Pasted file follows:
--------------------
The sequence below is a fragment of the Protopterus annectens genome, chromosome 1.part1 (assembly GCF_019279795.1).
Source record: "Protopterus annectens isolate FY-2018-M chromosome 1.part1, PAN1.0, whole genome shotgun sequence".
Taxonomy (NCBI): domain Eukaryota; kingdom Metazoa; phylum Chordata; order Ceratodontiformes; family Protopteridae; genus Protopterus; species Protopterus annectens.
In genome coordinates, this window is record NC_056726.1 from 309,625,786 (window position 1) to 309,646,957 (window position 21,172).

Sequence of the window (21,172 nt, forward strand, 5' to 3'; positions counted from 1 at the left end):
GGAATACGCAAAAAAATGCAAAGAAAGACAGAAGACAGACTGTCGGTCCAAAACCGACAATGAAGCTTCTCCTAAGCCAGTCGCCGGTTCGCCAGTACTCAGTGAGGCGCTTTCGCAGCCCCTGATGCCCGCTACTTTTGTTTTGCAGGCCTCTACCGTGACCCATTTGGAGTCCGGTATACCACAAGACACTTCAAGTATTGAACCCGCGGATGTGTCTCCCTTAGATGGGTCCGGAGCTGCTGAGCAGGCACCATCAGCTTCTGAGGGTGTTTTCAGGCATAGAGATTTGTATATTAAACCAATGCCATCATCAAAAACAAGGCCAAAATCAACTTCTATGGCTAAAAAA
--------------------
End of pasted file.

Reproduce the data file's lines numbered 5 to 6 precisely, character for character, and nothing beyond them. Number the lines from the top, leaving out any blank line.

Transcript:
Sequence of the window (21,172 nt, forward strand, 5' to 3'; positions counted from 1 at the left end):
GGAATACGCAAAAAAATGCAAAGAAAGACAGAAGACAGACTGTCGGTCCAAAACCGACAATGAAGCTTCTCCTAAGCCAGTCGCCGGTTCGCCAGTACTCAGTGAGGCGCTTTCGCAGCCCCTGATGCCCGCTACTTTTGTTTTGCAGGCCTCTACCGTGACCCATTTGGAGTCCGGTATACCACAAGACACTTCAAGTATTGAACCCGCGGATGTGTCTCCCTTAGATGGGTCCGGAGCTGCTGAGCAGGCACCATCAGCTTCTGAGGGTGTTTTCAGGCATAGAGATTTGTATATTAAACCAATGCCATCATCAAAAACAAGGCCAAAATCAACTTCTATGGCTAAAAAA